Team No - who's who, how they are funded and their strategy


In addition to Sinn Féin, opposition to the treaty is being voiced by a variety of groups from both left and right wings


As during last year’s referendum campaign, Sinn Féin is the only Dáil party calling for a No vote. The campaign director is Brian Tumelty, and Eoin Ó Broin, former director of the party’s European section, is director of strategy. A core team consisting of the party’s elected representatives and other prominent figures, including former Dublin MEP Mary Lou McDonald, will front the campaign. The party’s strategy is three-pronged: it will argue that the treaty itself has not changed; that it still represents a “bad deal”; and that it will only add to existing economic woes.

The party will erect about 9,000 posters throughout the country, and will distribute leaflets setting out the party’s case. Last year Sinn Féin spent €120,000 on its Lisbon campaign, €20,000 of which came from the GUE/NGL grouping in the European Parliament. The party says it has spent €20,000- €30,000 so far this year, and expects to spend up to €100,000, out of which €15,000 will come from GUE/NGL. The remainder will be drawn from party coffers.


Dublin MEP and party leader Joe Higgins is the only MEP campaigning against the treaty. His arguments are similar to those he made in last year’s campaign, namely that the treaty represents a threat to public services and would open the way to more privatisation. The party says it is planning a specific focus on the issue of workers’ rights in the coming weeks, and door-to-door canvassing will be a priority. It says that most of its budget of €55,000-€60,000 comes from the GUE/NGL group in the European Parliament, to which Higgins belongs. The party will put up 4,000 posters nationwide, and plans to distribute leaflets to every household in Dublin and Cork city.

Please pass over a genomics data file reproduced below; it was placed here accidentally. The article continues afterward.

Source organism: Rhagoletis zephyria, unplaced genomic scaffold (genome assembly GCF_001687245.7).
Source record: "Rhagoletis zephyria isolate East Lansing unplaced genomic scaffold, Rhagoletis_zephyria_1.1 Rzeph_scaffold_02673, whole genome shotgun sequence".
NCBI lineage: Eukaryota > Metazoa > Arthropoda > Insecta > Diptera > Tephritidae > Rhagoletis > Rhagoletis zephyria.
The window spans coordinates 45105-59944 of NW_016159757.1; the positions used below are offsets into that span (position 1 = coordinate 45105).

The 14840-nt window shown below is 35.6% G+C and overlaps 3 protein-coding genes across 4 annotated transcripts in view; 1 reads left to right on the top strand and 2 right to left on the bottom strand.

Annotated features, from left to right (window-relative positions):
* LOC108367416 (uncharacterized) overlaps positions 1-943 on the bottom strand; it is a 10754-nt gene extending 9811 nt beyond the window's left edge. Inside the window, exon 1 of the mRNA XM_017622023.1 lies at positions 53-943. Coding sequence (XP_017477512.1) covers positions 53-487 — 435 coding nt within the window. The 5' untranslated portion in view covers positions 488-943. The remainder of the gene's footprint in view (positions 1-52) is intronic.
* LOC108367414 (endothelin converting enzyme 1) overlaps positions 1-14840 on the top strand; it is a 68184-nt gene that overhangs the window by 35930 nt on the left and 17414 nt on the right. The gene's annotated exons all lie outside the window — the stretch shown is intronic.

A group based at the same Dublin address as Youth Defence and the anti-Nice Treaty campaigns, Cóir was criticised last year for distributing leaflets claiming the treaty could change Irish legislation on issues such as abortion, euthanasia and prostitution, and this year for erecting posters featuring claims that Lisbon would lead to the minimum wage being reduced to less than €2.

The organisation, which puts its membership at 2,600 people, will erect 14,000 posters and distribute more than a million leaflets this year. Its poster campaign is being rolled out in three waves: the second – featuring pink hearts – was unveiled last weekend; while the third will focus on the economy and the European Court of Justice.

Leaflets targeting specific groups, including students, farmers, fishermen, and people interested in “social and moral issues” will be distributed to households, third-level institutions and at events such as the National Ploughing Championships, according to spokesman Richard Greene. Cóir’s main campaign co-ordinator is Scott Schittl, originally from the US but now a naturalised Irish citizen.

It hopes to raise and spend €250,000 on its campaign – the same amount it spent last year. It says it has spent €120,000 so far, mainly on posters and campaign literature, and that all donations come from Irish citizens.


Despite his party’s failure to win more than one seat in the European Parliament elections in June, and his subsequent vow to abandon politics, Libertas founder Declan Ganley announced at the weekend that he would campaign for a No vote again.

Apart from Ganley, the campaign is staffed by spokesman John McGuirk and Alan Kennedy, a regular contributor to the web forum. Libertas expects to spend between €50,000 and €200,000 on its campaign, significantly less than last year.

Existing donors will be tapped for funding, and the organisation is also seeking to expand its donor base. McGuirk promises a “provocative” campaign incorporating billboard advertisements, posters, leaflets and multimedia. The first posters will be rolled out early next week. The central theme will be the State’s economic travails.